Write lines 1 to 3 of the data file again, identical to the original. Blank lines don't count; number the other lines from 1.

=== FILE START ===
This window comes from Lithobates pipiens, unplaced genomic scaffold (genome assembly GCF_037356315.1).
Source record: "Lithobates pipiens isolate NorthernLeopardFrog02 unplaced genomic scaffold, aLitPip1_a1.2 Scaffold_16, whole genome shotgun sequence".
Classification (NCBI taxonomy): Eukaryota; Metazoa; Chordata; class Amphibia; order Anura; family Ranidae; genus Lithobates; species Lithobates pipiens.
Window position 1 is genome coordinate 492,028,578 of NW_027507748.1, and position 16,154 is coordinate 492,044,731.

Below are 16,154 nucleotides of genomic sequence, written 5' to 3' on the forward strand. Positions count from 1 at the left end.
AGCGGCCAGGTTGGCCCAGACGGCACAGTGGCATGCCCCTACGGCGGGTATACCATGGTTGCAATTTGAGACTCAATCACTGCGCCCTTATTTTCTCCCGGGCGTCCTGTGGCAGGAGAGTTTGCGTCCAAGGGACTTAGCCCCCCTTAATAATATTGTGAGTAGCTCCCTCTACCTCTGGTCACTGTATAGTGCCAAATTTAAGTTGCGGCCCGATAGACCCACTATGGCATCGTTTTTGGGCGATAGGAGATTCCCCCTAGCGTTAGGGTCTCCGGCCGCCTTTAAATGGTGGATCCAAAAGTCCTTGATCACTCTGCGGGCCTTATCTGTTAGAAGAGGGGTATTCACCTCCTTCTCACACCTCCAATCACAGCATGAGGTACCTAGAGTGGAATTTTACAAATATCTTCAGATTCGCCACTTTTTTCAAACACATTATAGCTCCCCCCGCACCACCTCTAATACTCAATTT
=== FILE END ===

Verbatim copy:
This window comes from Lithobates pipiens, unplaced genomic scaffold (genome assembly GCF_037356315.1).
Source record: "Lithobates pipiens isolate NorthernLeopardFrog02 unplaced genomic scaffold, aLitPip1_a1.2 Scaffold_16, whole genome shotgun sequence".
Classification (NCBI taxonomy): Eukaryota; Metazoa; Chordata; class Amphibia; order Anura; family Ranidae; genus Lithobates; species Lithobates pipiens.